The GEO600 project aims at the direct detection of gravitational waves by means of a laser interferometer of 600 m armlength. Gravitational waves are extremely small ripples in the structure of spacetime caused by astrophysical events like supernovae or coalescing massive binaries (neutron stars, black holes). They have been predicted by Albert Einstein in 1916. On September 14, 2015, the first direct detection of gravitational waves from a binary black hole merger has confirmed Einstein’s vision of the waves, and allowed a fascinating and unique view into the dark side of the cosmos.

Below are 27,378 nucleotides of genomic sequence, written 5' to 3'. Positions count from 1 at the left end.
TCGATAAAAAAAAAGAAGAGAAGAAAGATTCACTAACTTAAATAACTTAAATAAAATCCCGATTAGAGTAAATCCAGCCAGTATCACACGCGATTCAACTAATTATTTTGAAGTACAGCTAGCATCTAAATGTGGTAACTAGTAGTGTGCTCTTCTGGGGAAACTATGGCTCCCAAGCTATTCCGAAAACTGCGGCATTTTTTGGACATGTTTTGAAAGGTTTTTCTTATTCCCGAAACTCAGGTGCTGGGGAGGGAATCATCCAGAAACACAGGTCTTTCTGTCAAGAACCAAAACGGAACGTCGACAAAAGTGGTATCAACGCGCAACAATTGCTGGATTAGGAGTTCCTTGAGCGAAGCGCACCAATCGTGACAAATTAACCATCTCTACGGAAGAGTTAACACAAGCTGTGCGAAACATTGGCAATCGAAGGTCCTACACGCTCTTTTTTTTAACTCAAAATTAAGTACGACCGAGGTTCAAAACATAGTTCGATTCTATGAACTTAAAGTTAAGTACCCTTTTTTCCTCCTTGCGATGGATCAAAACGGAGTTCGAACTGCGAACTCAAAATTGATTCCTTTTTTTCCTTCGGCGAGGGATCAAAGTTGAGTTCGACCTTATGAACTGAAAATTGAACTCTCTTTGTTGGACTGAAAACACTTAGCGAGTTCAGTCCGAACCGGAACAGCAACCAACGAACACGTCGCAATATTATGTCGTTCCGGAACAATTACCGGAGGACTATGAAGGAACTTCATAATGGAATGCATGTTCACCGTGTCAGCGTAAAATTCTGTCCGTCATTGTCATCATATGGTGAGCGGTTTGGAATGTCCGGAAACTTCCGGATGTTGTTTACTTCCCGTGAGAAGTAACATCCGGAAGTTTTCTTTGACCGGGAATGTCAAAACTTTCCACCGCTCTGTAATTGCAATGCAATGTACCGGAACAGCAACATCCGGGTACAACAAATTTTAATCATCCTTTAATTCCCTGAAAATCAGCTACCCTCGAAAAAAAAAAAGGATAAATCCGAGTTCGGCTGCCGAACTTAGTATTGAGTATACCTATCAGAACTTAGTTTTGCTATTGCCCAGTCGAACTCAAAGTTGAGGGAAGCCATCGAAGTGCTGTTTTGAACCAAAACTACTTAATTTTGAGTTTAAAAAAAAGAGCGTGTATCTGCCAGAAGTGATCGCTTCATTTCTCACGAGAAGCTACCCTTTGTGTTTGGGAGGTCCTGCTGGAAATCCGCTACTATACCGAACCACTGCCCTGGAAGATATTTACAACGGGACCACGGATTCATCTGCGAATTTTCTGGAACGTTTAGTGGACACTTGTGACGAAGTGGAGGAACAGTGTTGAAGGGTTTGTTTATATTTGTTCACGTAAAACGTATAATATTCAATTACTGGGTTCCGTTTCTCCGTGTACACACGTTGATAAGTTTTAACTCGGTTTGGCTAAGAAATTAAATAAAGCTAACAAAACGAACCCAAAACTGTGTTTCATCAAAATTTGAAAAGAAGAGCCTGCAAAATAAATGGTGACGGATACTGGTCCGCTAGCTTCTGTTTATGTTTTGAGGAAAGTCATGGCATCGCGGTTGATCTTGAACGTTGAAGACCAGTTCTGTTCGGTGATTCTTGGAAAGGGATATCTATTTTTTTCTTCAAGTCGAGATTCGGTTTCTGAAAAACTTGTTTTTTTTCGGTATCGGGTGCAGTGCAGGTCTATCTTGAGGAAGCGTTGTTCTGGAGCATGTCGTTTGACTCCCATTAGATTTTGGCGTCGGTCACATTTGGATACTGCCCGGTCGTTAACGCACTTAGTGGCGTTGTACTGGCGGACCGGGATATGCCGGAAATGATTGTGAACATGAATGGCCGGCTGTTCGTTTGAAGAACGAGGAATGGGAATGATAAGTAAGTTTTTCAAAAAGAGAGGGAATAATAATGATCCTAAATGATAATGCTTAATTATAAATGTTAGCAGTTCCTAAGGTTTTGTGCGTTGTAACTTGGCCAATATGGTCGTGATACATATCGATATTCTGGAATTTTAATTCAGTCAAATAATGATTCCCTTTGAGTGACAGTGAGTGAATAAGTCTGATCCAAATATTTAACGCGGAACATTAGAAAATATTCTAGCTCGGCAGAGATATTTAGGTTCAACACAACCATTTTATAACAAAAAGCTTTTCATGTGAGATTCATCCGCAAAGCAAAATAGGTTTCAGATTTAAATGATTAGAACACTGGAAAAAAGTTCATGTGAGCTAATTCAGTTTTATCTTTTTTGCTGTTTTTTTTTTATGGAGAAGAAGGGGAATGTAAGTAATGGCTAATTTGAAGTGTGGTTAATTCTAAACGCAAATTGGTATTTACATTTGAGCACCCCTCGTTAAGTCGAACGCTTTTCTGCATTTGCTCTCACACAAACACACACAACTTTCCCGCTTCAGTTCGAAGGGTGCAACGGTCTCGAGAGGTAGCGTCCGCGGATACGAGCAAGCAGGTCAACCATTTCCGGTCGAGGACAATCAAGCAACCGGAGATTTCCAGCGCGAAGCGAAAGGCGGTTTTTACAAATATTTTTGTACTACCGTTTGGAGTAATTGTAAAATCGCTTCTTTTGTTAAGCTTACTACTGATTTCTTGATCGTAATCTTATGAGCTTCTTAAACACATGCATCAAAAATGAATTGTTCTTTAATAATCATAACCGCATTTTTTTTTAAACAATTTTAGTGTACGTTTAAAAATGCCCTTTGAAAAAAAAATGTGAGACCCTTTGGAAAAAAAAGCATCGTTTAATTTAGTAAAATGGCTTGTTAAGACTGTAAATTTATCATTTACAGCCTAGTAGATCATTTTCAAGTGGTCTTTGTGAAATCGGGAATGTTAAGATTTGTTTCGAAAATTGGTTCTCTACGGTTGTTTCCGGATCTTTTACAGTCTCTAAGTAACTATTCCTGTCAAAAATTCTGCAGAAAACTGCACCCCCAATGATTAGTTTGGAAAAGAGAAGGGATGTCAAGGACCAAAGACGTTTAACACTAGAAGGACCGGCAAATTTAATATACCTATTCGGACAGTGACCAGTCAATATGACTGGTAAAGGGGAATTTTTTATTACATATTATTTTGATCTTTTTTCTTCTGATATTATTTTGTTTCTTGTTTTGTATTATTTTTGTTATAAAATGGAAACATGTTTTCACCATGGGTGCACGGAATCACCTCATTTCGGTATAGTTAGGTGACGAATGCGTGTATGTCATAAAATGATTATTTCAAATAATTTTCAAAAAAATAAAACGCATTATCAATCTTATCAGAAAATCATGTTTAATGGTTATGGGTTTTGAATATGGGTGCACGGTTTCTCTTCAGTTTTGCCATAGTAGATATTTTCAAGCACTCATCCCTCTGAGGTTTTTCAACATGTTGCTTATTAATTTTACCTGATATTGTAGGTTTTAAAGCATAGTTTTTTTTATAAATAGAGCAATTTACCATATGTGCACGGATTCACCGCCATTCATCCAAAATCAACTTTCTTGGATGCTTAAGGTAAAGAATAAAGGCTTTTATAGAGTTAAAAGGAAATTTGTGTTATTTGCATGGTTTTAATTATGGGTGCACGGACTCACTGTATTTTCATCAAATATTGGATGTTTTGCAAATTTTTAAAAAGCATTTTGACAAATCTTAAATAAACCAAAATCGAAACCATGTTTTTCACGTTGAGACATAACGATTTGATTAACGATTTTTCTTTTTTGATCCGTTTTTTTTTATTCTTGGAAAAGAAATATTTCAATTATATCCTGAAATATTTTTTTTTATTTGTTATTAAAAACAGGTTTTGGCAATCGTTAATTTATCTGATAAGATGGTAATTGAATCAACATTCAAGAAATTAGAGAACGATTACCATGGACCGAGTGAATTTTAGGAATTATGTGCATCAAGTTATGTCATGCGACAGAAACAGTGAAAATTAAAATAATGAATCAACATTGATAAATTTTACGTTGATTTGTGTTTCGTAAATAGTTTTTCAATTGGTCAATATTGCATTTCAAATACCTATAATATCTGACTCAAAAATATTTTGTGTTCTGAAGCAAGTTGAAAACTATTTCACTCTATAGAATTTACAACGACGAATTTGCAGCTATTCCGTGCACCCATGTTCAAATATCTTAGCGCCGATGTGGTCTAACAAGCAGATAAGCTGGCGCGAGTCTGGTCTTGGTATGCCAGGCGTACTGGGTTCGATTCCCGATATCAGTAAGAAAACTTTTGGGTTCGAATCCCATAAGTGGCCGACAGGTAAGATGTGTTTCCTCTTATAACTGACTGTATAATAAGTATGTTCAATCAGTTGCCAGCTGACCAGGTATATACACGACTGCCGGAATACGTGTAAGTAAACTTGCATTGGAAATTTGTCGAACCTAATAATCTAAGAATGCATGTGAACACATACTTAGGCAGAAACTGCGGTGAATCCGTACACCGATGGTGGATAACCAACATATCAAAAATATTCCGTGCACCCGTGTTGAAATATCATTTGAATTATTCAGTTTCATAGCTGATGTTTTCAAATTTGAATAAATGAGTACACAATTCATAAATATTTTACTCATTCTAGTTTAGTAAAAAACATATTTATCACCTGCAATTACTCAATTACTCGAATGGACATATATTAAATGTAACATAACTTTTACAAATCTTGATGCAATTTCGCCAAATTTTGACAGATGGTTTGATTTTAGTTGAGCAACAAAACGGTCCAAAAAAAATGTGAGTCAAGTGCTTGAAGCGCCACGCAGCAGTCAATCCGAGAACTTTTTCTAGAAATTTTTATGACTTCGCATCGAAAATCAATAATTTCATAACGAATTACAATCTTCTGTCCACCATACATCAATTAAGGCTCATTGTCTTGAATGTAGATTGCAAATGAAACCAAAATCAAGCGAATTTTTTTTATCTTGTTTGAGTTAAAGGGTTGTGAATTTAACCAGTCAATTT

GEO600 is a ground-based interferometric gravitational wave detector located near Hannover, Germany. It is designed and operated by scientists from the Max Planck Institute for Gravitational Physics, along with partners in the United Kingdom and is funded by the Science and Technology Facilities Council (STFC). GEO600 is part of a worldwide network of gravitational wave detectors. Two detectors have been constructed in the USA (LIGO), and one each in Italy (Virgo) and Japan (KAGRA). Scientists from GEO600 and LIGO collaborate within the LIGO Scientific Collaboration (LSC). GEO600 scientists together with the Laser Zentrum Hannover (LZH) built the lasers for Advanced LIGO.